You heard that right. Our biggest resource is likely the power of our imagination--and we better harness it if we want to stay competitive in the world economy. It's why we here at Think-a-lot Toys believe so much in the power of imaginative play.

On the brighter and lighter side, isn't using our imagination fun, too? If you have ever played with our game Think-ets and heard some of the whacky, creative stories people come up with, you will surely agree.

Tuesday, June 1, 2010

Unplugging is the New Freedom

This Memorial Day weekend couldn't have been better. Sunshine with a bit of rain; outdoor activities, barbecues, and pleasant easy-going conversation with people that matter. I noticed one wonderful thing: it felt good to be unplugged. By that I mean being far from the digital barrage of information, if only for a brief weekend, felt good--even freeing.

Unplugging ourselves on a regular basis is critically important in today's day and age. If we want to live a life of balance, it is important that we create time and space away from the computer and in front of real human beings and nature. The value it brings us is immeasurable. Unfortunately, it is slowly becoming a scarce resource.

The Alliance for Childhood says in their recent newsletter that over the past decade, we have seen profound changes--both good and bad--in the landscape of childhood. We have seen the disappearance of unstructured play, the growth of passive screen time and standardized testing, the rise of childhood obesity, and the disconnection of children from the natural world.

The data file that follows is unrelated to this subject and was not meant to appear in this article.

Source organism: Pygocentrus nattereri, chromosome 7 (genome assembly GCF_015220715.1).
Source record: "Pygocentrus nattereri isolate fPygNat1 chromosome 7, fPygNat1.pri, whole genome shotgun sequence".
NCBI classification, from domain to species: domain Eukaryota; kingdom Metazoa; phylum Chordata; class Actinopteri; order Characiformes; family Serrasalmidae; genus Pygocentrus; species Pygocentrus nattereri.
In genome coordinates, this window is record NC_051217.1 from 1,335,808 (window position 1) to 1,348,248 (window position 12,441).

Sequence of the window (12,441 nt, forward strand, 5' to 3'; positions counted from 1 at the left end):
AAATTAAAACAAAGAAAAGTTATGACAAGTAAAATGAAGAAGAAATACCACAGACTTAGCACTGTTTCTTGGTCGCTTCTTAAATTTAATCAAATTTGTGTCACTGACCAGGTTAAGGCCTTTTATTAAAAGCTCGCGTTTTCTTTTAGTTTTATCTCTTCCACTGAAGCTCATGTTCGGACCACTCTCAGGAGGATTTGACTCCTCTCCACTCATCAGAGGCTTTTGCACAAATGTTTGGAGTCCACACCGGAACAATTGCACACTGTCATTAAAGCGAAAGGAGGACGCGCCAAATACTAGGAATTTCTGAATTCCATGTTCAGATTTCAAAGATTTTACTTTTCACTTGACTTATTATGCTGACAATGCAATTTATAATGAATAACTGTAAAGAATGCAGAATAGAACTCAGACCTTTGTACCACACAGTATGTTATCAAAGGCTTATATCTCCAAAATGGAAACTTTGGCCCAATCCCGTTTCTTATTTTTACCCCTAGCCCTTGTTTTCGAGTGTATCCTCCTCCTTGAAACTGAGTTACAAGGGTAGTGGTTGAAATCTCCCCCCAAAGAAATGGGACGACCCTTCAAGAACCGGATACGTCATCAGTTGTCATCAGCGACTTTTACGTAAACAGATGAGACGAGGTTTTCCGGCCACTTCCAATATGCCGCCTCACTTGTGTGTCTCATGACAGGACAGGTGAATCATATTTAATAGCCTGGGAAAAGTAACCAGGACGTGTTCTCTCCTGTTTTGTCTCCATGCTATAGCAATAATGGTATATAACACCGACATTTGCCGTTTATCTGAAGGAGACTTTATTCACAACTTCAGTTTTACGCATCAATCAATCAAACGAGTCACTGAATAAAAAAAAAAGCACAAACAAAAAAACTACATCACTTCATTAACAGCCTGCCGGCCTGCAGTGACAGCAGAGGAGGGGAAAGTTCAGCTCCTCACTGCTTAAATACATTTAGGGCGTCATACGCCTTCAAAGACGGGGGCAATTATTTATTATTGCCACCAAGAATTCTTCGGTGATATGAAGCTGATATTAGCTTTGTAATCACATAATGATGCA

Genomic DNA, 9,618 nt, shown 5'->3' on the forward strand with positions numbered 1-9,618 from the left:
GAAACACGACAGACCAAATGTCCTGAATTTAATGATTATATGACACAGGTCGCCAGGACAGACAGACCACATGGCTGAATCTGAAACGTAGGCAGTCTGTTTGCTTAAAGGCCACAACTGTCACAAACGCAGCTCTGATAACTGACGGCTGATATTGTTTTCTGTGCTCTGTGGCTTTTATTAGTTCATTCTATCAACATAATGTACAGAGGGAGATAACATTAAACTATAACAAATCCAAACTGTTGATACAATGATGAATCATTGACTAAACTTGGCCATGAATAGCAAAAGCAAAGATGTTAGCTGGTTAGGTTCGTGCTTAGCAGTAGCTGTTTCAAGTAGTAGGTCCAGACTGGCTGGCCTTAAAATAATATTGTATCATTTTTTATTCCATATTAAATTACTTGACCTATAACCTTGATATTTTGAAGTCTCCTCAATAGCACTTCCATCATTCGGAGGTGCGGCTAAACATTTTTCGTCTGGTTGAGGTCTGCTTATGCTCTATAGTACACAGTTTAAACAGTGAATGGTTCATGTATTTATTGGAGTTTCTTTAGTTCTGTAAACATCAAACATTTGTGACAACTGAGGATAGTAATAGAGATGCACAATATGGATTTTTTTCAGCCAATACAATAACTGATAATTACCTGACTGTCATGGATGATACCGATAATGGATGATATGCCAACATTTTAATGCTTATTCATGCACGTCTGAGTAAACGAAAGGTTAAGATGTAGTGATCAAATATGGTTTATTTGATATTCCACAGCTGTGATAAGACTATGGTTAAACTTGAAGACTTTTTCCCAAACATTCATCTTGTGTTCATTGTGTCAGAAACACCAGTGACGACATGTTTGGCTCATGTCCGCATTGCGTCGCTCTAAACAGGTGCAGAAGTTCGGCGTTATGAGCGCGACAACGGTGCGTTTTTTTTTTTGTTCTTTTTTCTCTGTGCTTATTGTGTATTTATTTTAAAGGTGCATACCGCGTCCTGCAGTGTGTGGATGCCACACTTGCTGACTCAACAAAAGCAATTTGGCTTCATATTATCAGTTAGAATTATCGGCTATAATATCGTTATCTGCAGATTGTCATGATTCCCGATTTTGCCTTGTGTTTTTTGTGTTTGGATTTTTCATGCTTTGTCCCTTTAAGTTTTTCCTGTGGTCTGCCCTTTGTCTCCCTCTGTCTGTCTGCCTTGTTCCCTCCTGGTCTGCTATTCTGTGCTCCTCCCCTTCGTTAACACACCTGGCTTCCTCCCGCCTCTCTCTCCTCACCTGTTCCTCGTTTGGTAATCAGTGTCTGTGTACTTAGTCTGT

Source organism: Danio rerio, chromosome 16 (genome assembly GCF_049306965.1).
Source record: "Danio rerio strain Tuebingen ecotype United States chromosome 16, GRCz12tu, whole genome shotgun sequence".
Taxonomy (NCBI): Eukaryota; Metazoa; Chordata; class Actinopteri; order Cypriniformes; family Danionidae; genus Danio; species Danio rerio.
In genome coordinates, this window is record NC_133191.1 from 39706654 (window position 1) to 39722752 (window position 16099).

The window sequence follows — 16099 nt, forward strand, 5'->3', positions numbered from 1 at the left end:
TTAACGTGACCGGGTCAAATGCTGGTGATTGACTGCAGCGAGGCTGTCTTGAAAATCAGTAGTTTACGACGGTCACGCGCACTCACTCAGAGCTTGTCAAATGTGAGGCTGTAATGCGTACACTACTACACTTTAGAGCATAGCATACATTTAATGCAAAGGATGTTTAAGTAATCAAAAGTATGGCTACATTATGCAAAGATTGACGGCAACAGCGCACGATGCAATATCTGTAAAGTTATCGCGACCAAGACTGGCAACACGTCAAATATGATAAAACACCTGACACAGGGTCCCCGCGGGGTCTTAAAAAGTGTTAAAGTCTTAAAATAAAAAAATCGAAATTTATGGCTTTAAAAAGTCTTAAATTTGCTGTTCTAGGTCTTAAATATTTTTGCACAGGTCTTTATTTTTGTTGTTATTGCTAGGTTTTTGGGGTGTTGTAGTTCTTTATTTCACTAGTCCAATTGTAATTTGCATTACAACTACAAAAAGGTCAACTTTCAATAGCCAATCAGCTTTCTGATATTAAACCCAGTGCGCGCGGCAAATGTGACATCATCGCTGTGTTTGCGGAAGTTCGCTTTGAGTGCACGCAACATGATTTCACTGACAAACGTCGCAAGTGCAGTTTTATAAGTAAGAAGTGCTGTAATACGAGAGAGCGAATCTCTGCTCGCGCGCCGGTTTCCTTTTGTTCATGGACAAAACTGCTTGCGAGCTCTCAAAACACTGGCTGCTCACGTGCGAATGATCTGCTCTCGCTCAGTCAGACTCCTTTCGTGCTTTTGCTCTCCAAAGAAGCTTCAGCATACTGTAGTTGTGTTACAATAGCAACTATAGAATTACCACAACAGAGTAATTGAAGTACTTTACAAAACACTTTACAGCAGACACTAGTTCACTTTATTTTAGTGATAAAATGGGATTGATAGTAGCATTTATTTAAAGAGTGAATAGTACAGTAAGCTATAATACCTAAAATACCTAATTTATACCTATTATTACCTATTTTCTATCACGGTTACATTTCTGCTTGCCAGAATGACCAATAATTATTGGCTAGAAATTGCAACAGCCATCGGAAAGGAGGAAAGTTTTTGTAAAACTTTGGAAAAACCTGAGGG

It's time for us to take a long hard look at how much free time we give ourselves and our children and how we can make a conscious effort to uplug more often. One of the best ways to unplug ourselves is to go outside and play in nature. Another way is to play games that don't have batteries or a screen. Our games at Think-a-lot Toys are designed to be open-ended and to be played both outside and in.

Think of all the things you can do without being plugged in. You don't always have to have all the information at your fingertips. In fact, wandering and not knowing are sometimes the healthiest and most creative acts we can do.

I like to think that unplugging ourselves from the digital age once in awhile is the new freedom--and a freedom that is worth fighting for.

Thursday, May 6, 2010

The Importance of Encouraging Free Play

A leading colleague in the field of toys and games wrote this letter to Mrs. Obama that I thought was so good it was worth sharing in its entirety. It's a wonderful ode to the importance of open-ended play--something all of us here at Think-a-lot Toys believe in wholeheartedly...